Dion and his Liberals are in deep trouble in Quebec

Polls indicate they could be reduced to a rump on the island of Montreal

[e-mail this page to a friend]

by L. IAN MacDONALD
The Gazette, Wednesday, April 2, 2008

Jean Lapierre was saying that he never thought he'd see the federal Liberals in worse shape in Quebec than they were at the depth of the sponsorship scandal. Until now, and the party's crisis of confidence in its current leader, Stéphane Dion. The present context, Lapierre says, is the worst he's ever seen in more than 30 years in the game.

Lapierre would know. He lived the consequences of the sponsorship scandal as Paul Martin's Quebec lieutenant, and saw the tide go out in two elections, 2004 and 2006, that reduced the Liberals to 21 and then 13 seats in Quebec, as a result of which they were first relegated to minority status and then to opposition.

Out of politics now, back in the media as a popular television and radio commentator, Lapierre is the most wired political observer in the province. His BlackBerry is constantly glowing with text messages and phone calls. He works the room hard, but the room also works him. He has the buzz, literally.

What he's seeing now, empirically and anecdotally, is a leader in a desperate situation.

Last weekend's authoritative CROP poll for La Presse couldn't have come at a worse time for Dion, following a week of prominent Liberals openly sniping at his leadership. The CROP numbers validated the growing insurgency in the ranks.

And those numbers couldn't have been worse for Dion (they weren't great for Gilles Duceppe, either, but then he isn't facing an incipient revolt).

Reading the top line, the Bloc Québécois is at 30 per cent, the Conservatives at 29 per cent, the Liberals at 20 per cent, and the NDP at 15 per cent.

But when you drill down inside those numbers, into regional and linguistic breakouts, they are devastating for Dion and the Liberals.

Among francophones, 85 per cent of voters, the Bloc leads at 35 per cent, followed by the Conservatives at 30 per cent, with the Liberals and NDP tied at 15 per cent. This means the Conservatives are actually ahead in a competitive two-way race in the 50 seats outside Montreal. The Liberals are completely out of the game. With numbers like this, they wouldn't win even one. It doesn't matter how good the local candidate is, or whether he has a ground game. You can't win anywhere outside Montreal with 15 per cent of the francophone vote province-wide.

Within that demographic, there's the important 418 region of Quebec City and eastern Quebec. This is where the Conservatives established their beachhead in 2006. And the Conservatives are poised to sweep the entire region. CROP has the Conservatives at 41 per cent, the Bloc at 25 per cent, the NDP at 17 per cent and the Liberals at 14 per cent.

Dion is in fourth place - fourth place - in his hometown of Quebec City, where he grew up and went to university. There's lots of reasons for this, starting with the fact that Quebecers don't like him, not to mention the damage to the Liberal brand inflicted by events of the last quarter century - from the unilateral patriation of the constitution in one century to the sponsorship scandal in the next.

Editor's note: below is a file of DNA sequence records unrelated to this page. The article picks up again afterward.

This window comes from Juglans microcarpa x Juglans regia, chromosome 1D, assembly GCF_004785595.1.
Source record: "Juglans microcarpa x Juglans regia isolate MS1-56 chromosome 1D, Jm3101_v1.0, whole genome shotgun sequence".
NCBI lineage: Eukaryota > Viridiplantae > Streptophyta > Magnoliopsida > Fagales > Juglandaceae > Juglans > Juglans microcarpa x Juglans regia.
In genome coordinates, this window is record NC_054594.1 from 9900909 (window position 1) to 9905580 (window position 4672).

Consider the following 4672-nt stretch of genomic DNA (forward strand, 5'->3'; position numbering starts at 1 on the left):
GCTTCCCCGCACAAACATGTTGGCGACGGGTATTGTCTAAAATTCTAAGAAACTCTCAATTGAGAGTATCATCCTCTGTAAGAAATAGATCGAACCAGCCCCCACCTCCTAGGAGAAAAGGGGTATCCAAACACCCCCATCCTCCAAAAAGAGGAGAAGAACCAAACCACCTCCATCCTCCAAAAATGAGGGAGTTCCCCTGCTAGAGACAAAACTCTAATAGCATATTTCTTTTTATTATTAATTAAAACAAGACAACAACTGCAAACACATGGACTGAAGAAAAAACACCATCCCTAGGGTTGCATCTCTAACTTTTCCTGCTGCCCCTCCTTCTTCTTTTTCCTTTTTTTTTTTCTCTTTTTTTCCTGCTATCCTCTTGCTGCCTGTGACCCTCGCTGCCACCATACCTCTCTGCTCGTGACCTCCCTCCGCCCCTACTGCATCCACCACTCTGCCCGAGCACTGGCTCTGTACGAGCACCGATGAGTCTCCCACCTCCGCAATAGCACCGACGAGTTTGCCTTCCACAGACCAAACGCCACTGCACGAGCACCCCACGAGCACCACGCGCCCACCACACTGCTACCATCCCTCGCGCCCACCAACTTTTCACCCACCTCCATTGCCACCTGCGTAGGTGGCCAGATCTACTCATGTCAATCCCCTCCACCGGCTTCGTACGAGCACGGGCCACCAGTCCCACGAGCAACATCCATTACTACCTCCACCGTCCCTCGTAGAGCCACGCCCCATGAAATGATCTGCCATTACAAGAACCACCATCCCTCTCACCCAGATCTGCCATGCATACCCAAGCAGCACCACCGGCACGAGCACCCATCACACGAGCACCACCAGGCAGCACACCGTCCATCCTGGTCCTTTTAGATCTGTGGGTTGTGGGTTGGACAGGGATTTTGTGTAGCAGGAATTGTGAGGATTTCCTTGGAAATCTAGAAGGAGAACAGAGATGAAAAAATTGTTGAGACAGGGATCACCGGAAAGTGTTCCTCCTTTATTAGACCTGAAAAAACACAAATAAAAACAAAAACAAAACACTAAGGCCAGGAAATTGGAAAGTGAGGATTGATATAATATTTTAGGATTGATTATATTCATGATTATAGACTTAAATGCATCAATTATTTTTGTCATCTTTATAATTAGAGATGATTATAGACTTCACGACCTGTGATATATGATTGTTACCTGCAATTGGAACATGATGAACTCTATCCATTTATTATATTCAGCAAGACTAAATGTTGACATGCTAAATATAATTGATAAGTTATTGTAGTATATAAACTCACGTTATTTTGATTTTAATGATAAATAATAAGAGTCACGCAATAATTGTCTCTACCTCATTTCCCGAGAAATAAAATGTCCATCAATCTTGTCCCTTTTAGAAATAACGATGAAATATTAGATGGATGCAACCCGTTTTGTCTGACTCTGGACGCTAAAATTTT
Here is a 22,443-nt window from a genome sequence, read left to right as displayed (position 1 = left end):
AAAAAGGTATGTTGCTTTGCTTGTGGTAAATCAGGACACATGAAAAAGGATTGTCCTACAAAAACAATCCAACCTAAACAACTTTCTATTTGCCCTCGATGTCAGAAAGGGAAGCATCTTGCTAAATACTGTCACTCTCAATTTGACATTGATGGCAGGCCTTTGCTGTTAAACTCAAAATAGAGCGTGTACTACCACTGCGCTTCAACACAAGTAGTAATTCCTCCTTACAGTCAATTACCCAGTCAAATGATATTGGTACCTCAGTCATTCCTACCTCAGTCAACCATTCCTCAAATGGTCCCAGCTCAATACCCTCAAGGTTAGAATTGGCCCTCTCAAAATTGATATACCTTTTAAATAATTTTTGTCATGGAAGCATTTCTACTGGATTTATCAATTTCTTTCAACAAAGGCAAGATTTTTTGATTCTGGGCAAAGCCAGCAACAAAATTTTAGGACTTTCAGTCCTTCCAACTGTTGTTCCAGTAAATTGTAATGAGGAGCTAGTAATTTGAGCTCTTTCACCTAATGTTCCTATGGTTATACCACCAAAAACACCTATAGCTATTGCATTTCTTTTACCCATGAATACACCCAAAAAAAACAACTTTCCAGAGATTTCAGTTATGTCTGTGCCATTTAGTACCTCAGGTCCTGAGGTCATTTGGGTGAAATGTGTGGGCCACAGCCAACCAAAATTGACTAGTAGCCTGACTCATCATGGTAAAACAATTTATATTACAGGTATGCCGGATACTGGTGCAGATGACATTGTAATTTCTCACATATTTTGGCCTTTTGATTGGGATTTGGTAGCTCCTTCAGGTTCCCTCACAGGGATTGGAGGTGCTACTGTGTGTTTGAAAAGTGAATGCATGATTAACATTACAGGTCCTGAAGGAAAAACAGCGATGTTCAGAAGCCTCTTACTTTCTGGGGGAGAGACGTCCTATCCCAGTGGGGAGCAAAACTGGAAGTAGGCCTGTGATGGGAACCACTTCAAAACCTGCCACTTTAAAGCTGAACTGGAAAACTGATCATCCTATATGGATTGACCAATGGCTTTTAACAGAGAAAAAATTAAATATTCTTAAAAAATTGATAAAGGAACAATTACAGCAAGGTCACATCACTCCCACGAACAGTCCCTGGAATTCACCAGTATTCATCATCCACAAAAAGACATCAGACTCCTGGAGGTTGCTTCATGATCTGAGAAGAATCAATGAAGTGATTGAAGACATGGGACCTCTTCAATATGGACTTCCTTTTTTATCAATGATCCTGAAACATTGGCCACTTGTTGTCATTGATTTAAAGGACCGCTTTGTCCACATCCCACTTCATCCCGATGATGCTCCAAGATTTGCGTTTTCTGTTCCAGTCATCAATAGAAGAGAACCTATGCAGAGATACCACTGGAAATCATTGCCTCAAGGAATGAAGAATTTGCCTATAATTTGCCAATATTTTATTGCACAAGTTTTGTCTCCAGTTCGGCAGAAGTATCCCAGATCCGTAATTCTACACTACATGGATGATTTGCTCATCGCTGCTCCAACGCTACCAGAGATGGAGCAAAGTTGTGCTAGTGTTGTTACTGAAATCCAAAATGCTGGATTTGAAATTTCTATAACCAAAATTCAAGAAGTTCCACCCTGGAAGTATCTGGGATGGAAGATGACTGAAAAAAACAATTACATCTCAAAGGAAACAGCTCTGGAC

Which reduces the Liberals to being the MIP - the Montreal Island Party. And even here in River City, CROP's numbers aren't that great for Dion. The Liberals are at 32 per cent, the Bloc at 25 per cent, while the Conservatives are 21 per cent, starting to come on to the island of Montreal.

This means the Liberals would essentially be reduced to their irreducible minimum, the western half of Montreal. And there are two West Island seats, Lac St-Louis and Pierrefonds-Dollard, where the Conservatives would be competitive if they could recruit star candidates. These are actually swing seats that would go to the Conservatives in a trend, as they did in the Mulroney elections of 1984 and 1988. (Bob Layton, Jack's father, and Gerry Weiner won them for the Tories then.)

These numbers speak volumes on their own. Anecdotally, the situation for the Liberals is even worse. Members of the executive who sat in with Dion at last week's meeting came away shaking their heads about a leader deeply in denial and completely disconnected from reality. He was reduced to saying he was the leader and was entitled to discipline.

To show just how tough he was, he demoted Denis Coderre from defence critic to heritage spokesperson in a minor shuffle of his shadow cabinet Monday.

This was an incredibly stupid move. Coderre is the party's best organizer in Quebec and one of its most prominent MPs. Publicly, he said nothing. Privately, he is seething with anger that this is how Dion repaid his declarations that Liberals are loyal to the leader and don't wash their dirty laundry in public. Dion has now given him a sword, and a reason to make Dion's life even more miserable.

This situation is not sustainable, and it is not survivable.

 
  © Copyright 2006-2012 L. Ian MacDonald. All Rights Reserved. Site managed by Jeremy Leonard